* Many refiners to hold run rates at reduced levels in peak
* Refiners facing poor margins due to excess fuel supply
* China, India to keep runs at lower rates on maintenance,
By Meeyoung Cho and Florence Tan
SEOUL/SINGAPORE, July 1 Asian refiners are set
to miss out on a traditional summer sales boost, as weak demand
for oil products coupled with excess regional supply reduce
plant operating rates through the third quarter and into the end
of the year.
The lack of a rebound in the summer period, when more fuel
is usually needed to power air conditioners, signals more pain
for the region's refineries, which face competition from new
plants in China and India and a sharp rise in crude oil costs.
Refineries typically take down units in the second quarter
for maintenance after meeting winter demand for heating fuels
and before summer consumption peaks, leading to lower run rates
across the region and a drawdown in fuel inventories. They then
typically increase runs in the third and fourth quarters.
This year, however, reduced run rates may extend well into
the next six months, said refining sources and traders. Most
affected will be export-focused plants in South Korea, Singapore
and Taiwan, while plants in China and India may be somewhat
insulated as they feed their large local markets.
"Refining margins aren't in a good shape, and oil products
cracks are very bad due to oversupply," said a Seoul-based
refining source. "We aren't able to see when this will improve,
which makes the situation a lot worse."
Oil products cracks are the difference between the price of
crude oil and petroleum products extracted from it.
Asia has more than 30 million barrels per day of refining
capacity, but slowing economies and subsidy cuts are squeezing
consumption of diesel, which accounts for nearly 40 percent of
the average plant's output.
Complex refining margins in Singapore, the amount earned for
processing crude oil, have averaged $4.68 a barrel
in the past 15 days, the lowest since last November and well
below the high for the year of $6.51 touched in April.
In South Korea, one of the top regional refining hubs,
operating rates have fallen to a five-year low of 85 percent,
almost 10 percentage points below a year earlier, consultancy
JBC Energy's Richard Gorry said.
"Refiners may cut runs in July and August as well because
inventory is still high," said a source at a North Asian
refiner. "This year is one of the worst for margins."
RUN RATES FALL
Singapore's refinery run rates have fallen to about 80
percent, a trader said, from 85-90 percent a year earlier.
South Korea's largest refiner SK Energy Co Ltd has cut rates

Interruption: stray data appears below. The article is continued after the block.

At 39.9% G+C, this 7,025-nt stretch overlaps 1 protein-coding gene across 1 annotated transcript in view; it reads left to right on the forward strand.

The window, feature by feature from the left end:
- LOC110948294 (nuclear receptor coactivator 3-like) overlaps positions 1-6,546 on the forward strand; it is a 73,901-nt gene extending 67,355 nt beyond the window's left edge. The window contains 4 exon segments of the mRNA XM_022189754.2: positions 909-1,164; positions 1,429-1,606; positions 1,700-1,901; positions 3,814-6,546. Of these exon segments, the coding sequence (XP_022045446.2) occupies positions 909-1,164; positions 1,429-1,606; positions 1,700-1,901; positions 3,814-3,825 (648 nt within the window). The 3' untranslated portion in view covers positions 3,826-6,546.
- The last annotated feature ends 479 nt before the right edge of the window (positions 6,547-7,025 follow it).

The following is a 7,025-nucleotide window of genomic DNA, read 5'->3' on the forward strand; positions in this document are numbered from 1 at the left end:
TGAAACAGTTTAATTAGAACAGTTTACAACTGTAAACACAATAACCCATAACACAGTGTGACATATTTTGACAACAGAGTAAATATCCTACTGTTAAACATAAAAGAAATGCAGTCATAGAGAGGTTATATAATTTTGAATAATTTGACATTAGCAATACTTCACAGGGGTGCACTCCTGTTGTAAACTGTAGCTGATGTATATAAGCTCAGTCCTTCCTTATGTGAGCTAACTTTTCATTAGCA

to 82-83 percent at its Ulsan refining complex from 89-90
percent in the first quarter, said a spokeswoman at owner SK
Innovation Co. Ltd..
Thus was largely due to maintenance, but the company may
continue to operate the facility at the same level, she said.
Second-largest refiner GS Caltex is running its crude units
at 89-90 percent of capacity this month, a company source said.
"As of now, we will keep operating at this reduced rate
until August, but it can be reduced further," said the source
who was not authorised to speak to media. "We are studying the
Japanese refiners are also trimming throughput.
Oil facilities are expected to process 3 million bpd in
July, at 76 percent of capacity from 76.3 percent a year ago,
said Osamu Fujisawa, a Japan-based independent oil economist.
Rates would rise in August to 81 percent, or 3.2 million
bpd, but still down from 82.6 percent a year ago, he said.
"Run cuts have started and I think they will continue," said
a crude trader at a Japanese trading house. "What we will see is
refineries processing just enough to meet domestic market
Some Asian refiners are also stretching out maintenance and
skipping planned crude purchases to minimize losses, said a
second North Asian refiner.
Refiners in China and India, Asia's top two consumers, don't
typically tweak operating rates based on margins because they
feed a huge local market and retail prices are controlled.
However, runs will fall in India in the third and fourth
quarters due to maintenance, which may curb exports.
Weak demand and new capacity would keep China's capacity in
the third quarter at 80-85 percent, oil analysts said, below the
year's high around 87 percent.
(Reporting by Meeyoung Cho in SEOUL and Florence Tan in
SINGAPORE; Additional reporting by Jane Xie in SINGAPORE, Nidhi
Verma in MUMBAI, Judy Hua in BEIJING, James Topham and Osamu
Tsukimori in TOKYO; Editing by Manash Goswami and Richard